Thursday, February 23, 2012

Scene-Writing Basics: Innermost Desire

You’ve probably heard that a well-written scene should have a beginning, a middle, and an end, and that’s a good starting point for us, right?

Yes. No.

Before we write a single word of a scene, we have to back-up a bit and have a clear understanding of the POV character’s innermost desire. This isn’t the character’s immediate objective or a simple, external goal. This is much deeper. Understanding this crucial need is what gives you the power to write strong, emotional scenes. It provides the basis for the conflict you’ll use, and it pushes the scene events along from beginning, through the middle, on to the end -- and beyond.

Principle 1: Know your character’s deepest need.

Sounds simple, right? It’s not. Sometimes your character won’t even be aware of exactly what it is he or she needs. But as the story’s creator, you must have a full understanding of what your character requires in order to achieve true happiness.

Like people in real life, fictional characters often delude themselves. We fail to see the long-range forest because we’re too busy looking at the day-to-day trees of our existence. We convince ourselves that material things can make us happy, or that attaining a certain status will do the trick.

Nope. Happiness is about more than getting the little things -- or even some of the big things -- we think we want. Real happiness only comes when we get what we need.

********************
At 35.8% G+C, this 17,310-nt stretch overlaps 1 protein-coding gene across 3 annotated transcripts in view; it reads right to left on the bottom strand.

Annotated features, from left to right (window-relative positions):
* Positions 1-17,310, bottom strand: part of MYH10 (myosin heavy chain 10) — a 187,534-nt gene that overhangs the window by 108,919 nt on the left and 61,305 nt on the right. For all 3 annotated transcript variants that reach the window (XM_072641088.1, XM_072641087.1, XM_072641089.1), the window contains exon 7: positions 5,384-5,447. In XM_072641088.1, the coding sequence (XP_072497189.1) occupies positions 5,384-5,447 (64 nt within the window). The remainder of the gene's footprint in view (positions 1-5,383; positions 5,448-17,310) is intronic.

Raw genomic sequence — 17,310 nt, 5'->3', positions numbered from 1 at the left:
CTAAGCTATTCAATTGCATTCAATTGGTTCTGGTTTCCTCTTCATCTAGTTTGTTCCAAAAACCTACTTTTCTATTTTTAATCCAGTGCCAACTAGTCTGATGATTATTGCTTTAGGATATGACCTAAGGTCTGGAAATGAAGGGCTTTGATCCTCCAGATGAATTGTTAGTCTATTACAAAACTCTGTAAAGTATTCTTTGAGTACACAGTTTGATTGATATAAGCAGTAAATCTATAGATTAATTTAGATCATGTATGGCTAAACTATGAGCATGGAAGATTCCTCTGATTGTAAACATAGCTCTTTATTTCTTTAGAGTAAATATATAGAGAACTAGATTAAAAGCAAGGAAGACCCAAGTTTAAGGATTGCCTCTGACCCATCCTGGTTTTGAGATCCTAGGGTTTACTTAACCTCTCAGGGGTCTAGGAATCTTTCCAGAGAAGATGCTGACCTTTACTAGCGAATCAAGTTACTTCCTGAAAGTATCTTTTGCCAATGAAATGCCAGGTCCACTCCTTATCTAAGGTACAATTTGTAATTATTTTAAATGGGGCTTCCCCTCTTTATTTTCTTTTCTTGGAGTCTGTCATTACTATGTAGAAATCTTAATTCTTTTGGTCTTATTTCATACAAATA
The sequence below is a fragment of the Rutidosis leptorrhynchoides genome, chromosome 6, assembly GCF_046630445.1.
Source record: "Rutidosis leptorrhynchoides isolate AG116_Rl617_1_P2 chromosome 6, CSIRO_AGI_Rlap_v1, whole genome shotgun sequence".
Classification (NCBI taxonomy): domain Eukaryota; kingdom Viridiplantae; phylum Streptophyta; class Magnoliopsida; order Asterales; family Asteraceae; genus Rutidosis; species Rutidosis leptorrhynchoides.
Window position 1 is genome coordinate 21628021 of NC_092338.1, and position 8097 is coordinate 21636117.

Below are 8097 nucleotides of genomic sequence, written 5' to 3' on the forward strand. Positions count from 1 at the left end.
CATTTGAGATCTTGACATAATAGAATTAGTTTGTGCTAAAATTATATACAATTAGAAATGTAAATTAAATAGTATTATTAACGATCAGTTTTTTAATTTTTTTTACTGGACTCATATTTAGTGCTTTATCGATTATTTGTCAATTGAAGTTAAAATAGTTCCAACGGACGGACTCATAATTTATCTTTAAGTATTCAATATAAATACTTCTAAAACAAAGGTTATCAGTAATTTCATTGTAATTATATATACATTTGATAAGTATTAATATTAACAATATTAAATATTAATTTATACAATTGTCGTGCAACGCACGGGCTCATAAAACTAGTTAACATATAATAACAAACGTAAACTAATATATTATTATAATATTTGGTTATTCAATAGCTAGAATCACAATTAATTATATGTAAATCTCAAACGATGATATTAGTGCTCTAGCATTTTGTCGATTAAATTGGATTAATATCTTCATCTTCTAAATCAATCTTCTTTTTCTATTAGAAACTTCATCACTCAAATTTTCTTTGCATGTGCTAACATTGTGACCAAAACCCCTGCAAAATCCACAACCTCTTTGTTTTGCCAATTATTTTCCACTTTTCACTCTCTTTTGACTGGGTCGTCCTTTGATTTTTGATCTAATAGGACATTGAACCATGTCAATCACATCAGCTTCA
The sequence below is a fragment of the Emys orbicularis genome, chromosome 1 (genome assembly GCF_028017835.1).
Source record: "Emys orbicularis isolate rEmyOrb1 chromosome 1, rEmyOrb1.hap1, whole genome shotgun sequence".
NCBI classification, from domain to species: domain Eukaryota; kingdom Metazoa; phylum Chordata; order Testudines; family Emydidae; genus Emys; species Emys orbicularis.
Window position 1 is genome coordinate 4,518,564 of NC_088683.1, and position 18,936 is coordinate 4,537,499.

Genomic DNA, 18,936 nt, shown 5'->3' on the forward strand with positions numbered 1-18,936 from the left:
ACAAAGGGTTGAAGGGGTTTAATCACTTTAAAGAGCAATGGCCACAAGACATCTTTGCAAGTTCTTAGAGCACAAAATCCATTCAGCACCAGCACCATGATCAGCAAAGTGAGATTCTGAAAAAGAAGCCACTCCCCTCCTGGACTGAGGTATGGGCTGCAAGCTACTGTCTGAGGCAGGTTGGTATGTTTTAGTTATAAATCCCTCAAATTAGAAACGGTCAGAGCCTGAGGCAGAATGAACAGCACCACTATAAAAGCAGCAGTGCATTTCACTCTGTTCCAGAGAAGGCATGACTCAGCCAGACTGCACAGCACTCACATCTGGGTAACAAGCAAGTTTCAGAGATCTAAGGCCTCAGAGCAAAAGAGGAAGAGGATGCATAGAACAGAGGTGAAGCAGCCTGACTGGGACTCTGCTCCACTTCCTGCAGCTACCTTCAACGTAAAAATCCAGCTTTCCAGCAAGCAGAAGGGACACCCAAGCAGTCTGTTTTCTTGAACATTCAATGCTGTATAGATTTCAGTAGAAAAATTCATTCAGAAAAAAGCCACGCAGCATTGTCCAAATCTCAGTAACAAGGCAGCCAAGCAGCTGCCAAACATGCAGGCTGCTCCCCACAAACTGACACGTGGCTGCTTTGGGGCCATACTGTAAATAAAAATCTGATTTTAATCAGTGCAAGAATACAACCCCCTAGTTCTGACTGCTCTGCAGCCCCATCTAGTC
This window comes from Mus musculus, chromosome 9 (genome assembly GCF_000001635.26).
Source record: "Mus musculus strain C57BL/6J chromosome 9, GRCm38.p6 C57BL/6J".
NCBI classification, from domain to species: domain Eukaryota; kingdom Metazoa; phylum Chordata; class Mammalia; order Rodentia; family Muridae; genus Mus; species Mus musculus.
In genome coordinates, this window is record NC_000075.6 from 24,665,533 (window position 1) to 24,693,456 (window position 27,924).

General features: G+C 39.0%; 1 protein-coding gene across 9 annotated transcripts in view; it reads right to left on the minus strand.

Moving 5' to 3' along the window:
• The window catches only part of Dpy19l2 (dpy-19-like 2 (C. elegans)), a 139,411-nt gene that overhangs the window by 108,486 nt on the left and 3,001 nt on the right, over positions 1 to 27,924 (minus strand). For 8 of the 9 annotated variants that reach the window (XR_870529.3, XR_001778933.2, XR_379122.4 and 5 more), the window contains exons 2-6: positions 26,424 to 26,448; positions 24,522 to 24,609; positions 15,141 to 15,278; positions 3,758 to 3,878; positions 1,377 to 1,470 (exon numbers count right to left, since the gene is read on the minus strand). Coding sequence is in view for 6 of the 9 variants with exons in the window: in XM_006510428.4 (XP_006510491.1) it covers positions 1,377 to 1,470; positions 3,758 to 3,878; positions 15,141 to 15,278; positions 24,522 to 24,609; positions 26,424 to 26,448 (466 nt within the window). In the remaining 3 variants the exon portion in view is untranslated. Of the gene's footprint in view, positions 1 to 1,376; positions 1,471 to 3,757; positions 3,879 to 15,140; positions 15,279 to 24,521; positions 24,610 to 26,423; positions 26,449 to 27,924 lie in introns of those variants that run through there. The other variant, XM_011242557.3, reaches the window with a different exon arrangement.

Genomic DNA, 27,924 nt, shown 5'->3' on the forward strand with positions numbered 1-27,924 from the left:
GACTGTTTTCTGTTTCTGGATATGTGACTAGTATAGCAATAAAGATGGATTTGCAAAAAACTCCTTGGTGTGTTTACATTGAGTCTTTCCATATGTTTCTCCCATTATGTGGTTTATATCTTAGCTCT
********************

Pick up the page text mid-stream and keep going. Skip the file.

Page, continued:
In 1943, Abraham Maslow developed a hierarchy of needs. He spoke of food, shelter, air as being the most basic needs. He talked about satisfying emotional needs too.

Here is the overall hierarchy Maslow established:

In fiction-writing, the principles used for character development are very similar to this hierarchy. There are four generalized “needs” -- and a lot of over-lapping -- that form the basis for true happiness in the lives of fictional characters. These are:

1. Physical safety and well-being.

2. Emotional acceptance and understanding.

3. Trust and awareness of reality.

4. Power and control of one’s own destiny.

Let’s take a quick look at these four areas in order to understand how they work in fiction and why they’re so important to both story development and character development -- and why they’re the basis for all the scenes you’ll be writing.

Physical Safety and Well-Being